One word that primarily describes this entire series is the use of the word “Illegible” which seems to be a rather encumbered word on its ow
One word that primarily describes this entire series is the use of the word “Illegible” which seems to be a rather encumbered word on its own when it comes to describe abstract art. The title of the solo show at Koel by Dr. Ayesha Siddiqui, leaves its audiences searching for legibility mainly because it is human nature to search and hope to find something identifiable especially when the show itself has been labelled as being beyond reach.
The body of work comprised of life size canvases along with mixed media on paper. The mixed media includes oils, paints, chemicals and acrylics. Throughout the series, there was the use of technique similar in execution and style for both paper and canvas. Embossed shapes, lines, geometry and patterns inherent to the textured paper, perhaps fulfilling the sadistic intention of distracting the viewer from the attempts of legibility dominated the images created on paper. The mixed media on paper provided an interesting contrast to the enormous canvases which absorbed that same technique but with a different texture to it, leaving most of the mixed media on paper, to be viewed behind a glass with a neat frame surrounding it.
An intensely bright use of yellows in the triptych Untitled 15 dominated the room while an entire canvas on the left dominated the same space with its overpowering ‘grid’. The intense yellow on the right canvas balances the left canvas which incorporates the arresting grid, leaving a matching yellow circular element in the centre canvas on an intensely black base thereby striking a delicate balance.
An up-close and personal view of the much mysterious “Grid” is seen in Untitled 16, mixed media on paper. This lays out the furtive grid in a close-up view to give the much perplexed viewer a breather. The highly energized elements continue to present themselves in various forms.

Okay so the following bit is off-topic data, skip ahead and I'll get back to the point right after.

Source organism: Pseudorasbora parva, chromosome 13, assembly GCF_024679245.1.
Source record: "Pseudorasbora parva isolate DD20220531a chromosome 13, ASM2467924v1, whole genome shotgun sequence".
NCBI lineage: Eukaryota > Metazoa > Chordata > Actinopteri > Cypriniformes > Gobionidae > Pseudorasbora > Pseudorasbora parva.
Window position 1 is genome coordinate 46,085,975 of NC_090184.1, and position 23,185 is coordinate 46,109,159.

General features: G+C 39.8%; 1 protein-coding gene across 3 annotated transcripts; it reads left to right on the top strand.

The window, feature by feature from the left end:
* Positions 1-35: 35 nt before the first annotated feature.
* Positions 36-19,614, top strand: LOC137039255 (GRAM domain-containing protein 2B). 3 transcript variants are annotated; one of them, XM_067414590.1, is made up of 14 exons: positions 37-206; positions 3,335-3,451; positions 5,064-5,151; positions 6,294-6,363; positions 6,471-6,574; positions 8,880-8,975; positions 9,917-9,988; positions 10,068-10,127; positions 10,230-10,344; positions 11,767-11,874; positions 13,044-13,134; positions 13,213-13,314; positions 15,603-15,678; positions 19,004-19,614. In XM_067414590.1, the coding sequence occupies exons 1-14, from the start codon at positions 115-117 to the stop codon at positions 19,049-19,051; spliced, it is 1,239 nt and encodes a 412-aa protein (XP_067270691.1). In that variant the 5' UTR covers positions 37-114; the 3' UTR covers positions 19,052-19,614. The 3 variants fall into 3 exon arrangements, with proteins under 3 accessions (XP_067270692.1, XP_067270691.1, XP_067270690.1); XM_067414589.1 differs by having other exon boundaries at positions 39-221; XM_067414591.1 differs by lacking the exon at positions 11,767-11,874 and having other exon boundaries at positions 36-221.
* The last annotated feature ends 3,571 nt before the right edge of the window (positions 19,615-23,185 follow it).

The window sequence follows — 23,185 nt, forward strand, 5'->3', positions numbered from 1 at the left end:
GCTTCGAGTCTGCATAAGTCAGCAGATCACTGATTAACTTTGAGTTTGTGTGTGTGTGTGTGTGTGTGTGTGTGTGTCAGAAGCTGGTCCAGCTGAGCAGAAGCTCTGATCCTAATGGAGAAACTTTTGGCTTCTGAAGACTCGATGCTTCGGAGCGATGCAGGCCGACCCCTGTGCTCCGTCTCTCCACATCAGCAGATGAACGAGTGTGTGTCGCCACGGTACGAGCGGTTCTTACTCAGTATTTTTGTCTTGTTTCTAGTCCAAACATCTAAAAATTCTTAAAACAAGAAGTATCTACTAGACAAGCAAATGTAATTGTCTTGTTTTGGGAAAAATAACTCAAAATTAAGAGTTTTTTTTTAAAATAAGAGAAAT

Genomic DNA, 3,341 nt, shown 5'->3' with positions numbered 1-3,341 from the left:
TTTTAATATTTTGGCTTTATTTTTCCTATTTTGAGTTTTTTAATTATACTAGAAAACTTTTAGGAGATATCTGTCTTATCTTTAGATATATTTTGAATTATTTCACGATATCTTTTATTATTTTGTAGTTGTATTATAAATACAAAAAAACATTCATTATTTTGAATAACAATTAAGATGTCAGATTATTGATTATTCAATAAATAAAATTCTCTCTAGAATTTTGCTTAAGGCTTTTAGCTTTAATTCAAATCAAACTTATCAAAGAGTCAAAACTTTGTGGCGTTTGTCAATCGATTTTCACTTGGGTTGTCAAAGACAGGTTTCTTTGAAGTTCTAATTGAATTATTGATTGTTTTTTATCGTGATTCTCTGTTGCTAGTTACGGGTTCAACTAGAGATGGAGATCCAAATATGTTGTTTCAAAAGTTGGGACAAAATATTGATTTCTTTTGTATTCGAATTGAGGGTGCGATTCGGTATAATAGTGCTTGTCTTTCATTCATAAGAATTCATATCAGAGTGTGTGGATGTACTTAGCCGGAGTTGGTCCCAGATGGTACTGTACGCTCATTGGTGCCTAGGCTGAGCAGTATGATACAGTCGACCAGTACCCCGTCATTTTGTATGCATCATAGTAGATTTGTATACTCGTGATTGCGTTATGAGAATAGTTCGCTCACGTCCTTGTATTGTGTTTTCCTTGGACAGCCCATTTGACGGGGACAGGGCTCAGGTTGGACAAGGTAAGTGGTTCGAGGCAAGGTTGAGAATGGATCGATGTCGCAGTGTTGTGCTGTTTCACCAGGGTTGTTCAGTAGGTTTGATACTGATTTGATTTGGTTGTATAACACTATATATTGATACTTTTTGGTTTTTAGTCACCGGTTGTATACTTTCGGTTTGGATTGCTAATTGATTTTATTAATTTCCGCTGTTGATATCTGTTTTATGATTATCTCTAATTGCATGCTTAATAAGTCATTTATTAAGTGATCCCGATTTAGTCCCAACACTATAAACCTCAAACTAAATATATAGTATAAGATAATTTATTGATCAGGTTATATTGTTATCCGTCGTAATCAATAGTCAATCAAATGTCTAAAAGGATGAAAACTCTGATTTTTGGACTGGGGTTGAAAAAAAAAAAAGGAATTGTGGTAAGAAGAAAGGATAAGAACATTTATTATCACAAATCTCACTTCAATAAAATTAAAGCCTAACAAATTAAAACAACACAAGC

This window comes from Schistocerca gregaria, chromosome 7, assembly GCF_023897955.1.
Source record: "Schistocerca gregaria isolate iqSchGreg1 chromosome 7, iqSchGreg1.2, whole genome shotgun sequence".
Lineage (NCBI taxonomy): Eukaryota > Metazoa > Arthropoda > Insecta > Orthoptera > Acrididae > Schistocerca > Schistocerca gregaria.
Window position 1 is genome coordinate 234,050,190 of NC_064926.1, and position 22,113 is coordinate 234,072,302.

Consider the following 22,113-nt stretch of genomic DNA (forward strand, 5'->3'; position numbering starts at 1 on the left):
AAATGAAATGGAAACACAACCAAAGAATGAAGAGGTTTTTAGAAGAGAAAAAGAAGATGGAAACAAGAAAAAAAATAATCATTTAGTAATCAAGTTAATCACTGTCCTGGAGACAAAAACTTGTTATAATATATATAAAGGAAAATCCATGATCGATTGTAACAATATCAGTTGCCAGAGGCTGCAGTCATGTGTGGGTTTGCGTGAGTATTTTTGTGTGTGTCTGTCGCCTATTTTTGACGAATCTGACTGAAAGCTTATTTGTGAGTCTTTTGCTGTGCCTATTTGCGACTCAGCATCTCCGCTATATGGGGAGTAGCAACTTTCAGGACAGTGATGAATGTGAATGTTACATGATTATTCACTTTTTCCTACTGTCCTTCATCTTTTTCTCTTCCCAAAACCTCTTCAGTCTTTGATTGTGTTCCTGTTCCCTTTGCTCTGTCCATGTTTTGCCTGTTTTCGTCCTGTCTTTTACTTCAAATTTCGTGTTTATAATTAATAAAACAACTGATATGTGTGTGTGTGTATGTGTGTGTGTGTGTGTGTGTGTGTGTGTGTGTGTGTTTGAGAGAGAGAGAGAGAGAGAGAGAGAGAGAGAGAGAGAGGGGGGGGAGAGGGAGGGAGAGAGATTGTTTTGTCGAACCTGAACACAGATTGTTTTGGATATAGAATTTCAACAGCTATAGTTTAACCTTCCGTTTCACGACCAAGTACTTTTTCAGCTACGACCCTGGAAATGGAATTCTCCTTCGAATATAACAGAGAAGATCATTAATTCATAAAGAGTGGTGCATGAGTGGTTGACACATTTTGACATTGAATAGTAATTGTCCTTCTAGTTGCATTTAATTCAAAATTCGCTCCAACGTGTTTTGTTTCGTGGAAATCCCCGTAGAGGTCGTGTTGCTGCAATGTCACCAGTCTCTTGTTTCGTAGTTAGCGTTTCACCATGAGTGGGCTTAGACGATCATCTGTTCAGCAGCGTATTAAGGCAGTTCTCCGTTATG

The artist’s unrelenting captivation with geometric patterns, mainly the grids and the rectangular shapes, referred to as the script’ create a unique dynamism in the space. In her last exhibition in 2016 which was titled “Camouflage”, presence of the grid seemed to have an omnipotent presence which called for attention, whilst leaving the mind to resolve the indecipherable and illegible to a great degree. One stark difference however seems to be the colour palette which comprised camouflage tones with accents of bold colours, merging in their vibrancy, flaunting the bright splashes of oranges , blues , greens and yellows amongst other hues. Her past paintings of intangible landscapes fall squarely in line with this approach of bold, intense colour palette which flirted with the swaying trees and meadows tied in with outspoken brush strokes for shapes and forms.
Whilst in conversation with Dr. Ayesha Siddiqui regarding her solo show “Illegible”, it became apparent that geometrical shapes and scripts were some of the most intentional elements in giving this series an indecipherable impression. This fascination with geometry in design was the main character of her series, becoming apparent in not only the presence of grids and rectangles of various sizes and intensity but also, in the form and consistency of the splatter of paint itself.
The indecipherable splatter and splashes along with the flow of paint over the canvas and paper seemed to be a reminder of Jackson Pollock’s splashes, to which, Ayesha Siddiqui audibly disagreed, saying how Pollock’s work comprised primarily of “dripping the paint on canvas” whereas her work incorporated more of geometrical intent behind all the elements with splatters controlled with varying fluidity and sharpness of the medium being used.
It however may be interesting to note that even if the geometrical intent is not verbalised, the very nature of this abstract series will leave open the path for multiple perceptions which every viewer brings to the table as soon as they get engaged in viewing of a piece. Interpretation of the grid itself is also a highly plausible scenario, just as the looming blacks in shadows and shapes can be interpreted as distraught, abstract human figures. When asked if this was the intention of these abstract creations, the artist replies with a “not at all”. For the artist it seems to be significantly about the focus on geometrical design element. The textured paper used for the mixed media also leaves the possibility of distracting the viewer who ends up trying to give a shot at “deciphering’. It is indeed important to mention that the talk of scripts, deciphering, unlocking the unreadable, leaves one with a Déjà vu of the mysterious elements portrayed in the Di Vinci Code.